I have traveled through Potosi, Missouri several times a year since 1981. As a child I peered out the back windows of the family Thunderbird at the town as dad wheeled us through Potosi on the way to Grandma & Grandpa’s home in Southeast Missouri. In 1984, on the way to our family Thanksgiving, I remember seeing firsthand the destruction that a killer tornado had unleashed on the town. My first solo road trip after getting my driver’s license was to Grandma’s via Potosi- the same journey I had made as a passenger. Potosi was familiar, a comforting landmark during these trips “home”. In all those years of passing through I had never taken the time to get know Potosi. Yesterday, 35 years after my earliest memory of driving through town, I officially introduced myself to Potosi with the help of the friendly folks with Mine au Breton Historical Society and Paranormal Task Force.
Those two organizations have teamed up and offer a unique experience to get to know Potosi. Yesterday’s event was presented in three parts- Haunted History Tour, Interactive Investigative Tour and Overnight Ghost Hunt. Prior commitments limited me to just the Haunted History Tour.
After checking in, Greg Myers, President of Paranormal Task Force, encouraged us to join our local historical societies and spoke of PTF’s dedication to historic preservation. He described Potosi as a “historic and haunted jewel of Missouri”.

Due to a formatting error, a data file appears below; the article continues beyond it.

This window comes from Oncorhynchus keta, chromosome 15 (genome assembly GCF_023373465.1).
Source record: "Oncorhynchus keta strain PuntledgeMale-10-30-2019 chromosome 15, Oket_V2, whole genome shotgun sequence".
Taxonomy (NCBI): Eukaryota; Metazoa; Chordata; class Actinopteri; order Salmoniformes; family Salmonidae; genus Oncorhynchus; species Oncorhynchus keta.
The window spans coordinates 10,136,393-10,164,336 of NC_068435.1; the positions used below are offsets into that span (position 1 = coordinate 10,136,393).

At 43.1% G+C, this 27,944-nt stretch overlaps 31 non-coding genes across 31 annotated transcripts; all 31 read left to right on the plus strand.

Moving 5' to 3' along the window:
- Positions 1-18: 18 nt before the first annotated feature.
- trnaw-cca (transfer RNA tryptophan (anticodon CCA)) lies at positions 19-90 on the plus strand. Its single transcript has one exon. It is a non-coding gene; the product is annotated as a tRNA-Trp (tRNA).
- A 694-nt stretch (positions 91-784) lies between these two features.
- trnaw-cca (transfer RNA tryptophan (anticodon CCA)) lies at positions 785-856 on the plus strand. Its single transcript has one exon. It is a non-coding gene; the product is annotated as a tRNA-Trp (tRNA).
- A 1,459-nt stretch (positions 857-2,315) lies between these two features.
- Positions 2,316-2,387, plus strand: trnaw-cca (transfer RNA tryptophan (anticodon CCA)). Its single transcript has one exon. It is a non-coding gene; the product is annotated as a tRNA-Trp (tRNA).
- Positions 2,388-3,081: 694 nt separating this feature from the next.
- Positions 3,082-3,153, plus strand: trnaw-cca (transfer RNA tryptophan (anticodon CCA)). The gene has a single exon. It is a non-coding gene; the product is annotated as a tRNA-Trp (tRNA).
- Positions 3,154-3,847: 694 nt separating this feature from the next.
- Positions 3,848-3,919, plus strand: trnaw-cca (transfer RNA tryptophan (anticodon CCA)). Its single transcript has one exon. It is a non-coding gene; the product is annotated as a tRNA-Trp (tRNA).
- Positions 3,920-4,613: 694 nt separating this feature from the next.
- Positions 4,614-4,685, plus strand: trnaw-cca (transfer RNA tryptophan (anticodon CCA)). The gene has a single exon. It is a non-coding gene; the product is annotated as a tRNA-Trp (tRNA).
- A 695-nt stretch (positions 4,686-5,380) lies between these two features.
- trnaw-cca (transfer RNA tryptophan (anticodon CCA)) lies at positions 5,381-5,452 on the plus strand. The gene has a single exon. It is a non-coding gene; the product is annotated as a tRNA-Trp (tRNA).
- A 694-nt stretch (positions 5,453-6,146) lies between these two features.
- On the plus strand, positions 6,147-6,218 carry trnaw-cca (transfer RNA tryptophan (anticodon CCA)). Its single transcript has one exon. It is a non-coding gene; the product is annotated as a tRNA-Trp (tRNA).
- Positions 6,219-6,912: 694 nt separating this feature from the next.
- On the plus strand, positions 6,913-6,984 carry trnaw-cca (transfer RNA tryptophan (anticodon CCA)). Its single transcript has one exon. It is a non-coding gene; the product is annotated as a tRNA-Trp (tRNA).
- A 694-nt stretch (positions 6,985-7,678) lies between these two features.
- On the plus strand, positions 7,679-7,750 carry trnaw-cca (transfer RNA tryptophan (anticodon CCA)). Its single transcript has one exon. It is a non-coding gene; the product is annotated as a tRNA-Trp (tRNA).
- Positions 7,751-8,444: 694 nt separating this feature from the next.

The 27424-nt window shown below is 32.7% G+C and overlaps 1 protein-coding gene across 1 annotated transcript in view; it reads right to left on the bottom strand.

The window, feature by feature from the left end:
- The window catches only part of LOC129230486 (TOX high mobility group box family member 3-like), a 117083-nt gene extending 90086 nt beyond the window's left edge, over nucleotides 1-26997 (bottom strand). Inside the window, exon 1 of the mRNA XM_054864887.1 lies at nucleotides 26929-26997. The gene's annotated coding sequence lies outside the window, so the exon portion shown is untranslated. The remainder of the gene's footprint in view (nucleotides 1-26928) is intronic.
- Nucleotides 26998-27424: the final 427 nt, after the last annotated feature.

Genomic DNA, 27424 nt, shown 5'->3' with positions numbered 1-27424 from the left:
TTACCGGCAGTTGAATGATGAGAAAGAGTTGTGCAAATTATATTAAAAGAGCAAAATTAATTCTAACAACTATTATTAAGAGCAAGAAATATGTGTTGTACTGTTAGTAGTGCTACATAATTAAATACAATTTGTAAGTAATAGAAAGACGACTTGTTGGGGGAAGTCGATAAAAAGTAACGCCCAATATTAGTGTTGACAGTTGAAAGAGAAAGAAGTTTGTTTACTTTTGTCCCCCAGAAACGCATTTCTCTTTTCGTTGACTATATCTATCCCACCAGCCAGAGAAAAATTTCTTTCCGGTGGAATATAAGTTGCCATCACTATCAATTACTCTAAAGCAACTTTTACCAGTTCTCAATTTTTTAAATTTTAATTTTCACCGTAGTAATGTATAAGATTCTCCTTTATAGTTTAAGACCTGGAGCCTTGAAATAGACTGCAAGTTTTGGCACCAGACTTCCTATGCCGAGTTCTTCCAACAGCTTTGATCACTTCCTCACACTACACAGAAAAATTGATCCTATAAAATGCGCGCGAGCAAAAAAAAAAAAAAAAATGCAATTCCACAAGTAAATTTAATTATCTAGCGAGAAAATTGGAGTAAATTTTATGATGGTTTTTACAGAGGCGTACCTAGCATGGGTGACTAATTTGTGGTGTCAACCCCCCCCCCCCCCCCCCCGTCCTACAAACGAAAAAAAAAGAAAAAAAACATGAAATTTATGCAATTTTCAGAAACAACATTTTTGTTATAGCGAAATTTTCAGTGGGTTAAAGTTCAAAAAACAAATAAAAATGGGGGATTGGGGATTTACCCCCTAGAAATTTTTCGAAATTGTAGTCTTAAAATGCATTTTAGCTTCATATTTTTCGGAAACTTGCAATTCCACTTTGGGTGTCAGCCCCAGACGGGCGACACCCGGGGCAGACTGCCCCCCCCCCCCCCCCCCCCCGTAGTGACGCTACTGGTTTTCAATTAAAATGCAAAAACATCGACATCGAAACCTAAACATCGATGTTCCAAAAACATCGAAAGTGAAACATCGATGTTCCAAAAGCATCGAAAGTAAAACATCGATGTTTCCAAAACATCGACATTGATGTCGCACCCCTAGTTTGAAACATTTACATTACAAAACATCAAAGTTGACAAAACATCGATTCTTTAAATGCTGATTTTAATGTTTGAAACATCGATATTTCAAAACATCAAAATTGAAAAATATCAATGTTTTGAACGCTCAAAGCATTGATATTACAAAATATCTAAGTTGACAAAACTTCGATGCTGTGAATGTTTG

As a group, with PTF Vice President Danny Brumley, and Mine au Breton Historical Society President Jerry Sansegraw, Vice President Jim Richeson, and MABHS member Jason Griggs we made our way to the nearby Long-Manta House. Advertised as “historic and haunted” the home is a picturesque Victorian built by James Long circa 1865. Sansegraw gave us the scoop on the home and her inhabitants before leading us across the threshold. The home was built over an old rock cellar from a previous house and generations of the Long family grew up here. The home was never owned by anyone outside the family before it became the property of MABHS. All the furnishings in the home were donated by the family save for one couch in the front parlor. Each room was staged to represent the area’s function. The front parlor included a rosewood piano dating to 1876 and custom paintings on either side of the door leading to the study. The study was styled to Parke M. Banta’s era. Mr. Banta married Mr. Long’s granddaughter, Gladys Nichols. The couple lived in the home until their deaths except for when Mr. Banta’s work in Washington D.C. kept them away. Mr. Banta was appointed by President Eisenhower as the first General counsel for the Department of Health, Education, & Welfare. A framed photograph of President Eisenhower hangs over Mr. Banta’s desk just as it did when the desk was in Washington. The dining room included a unique feature- the steam heated radiator had a built in warming oven. The tour continued upstairs through the bedrooms and to the maid’s room. The maid’s room has a staircase that descends directly into the kitchen below. Sansegraw told us a story of a woman, who during a paranormal tour, saw a spirit in the middle of the staircase and refused to go down them. I didn’t let a tale of a ghost tale deter me, so I followed the group down the steep and narrow staircase. The kitchen seemed to jump into the future as it had been renovated in 1961. It took me a moment to process that the newest, most modern room in this house reminded me of my grandmother’s kitchen.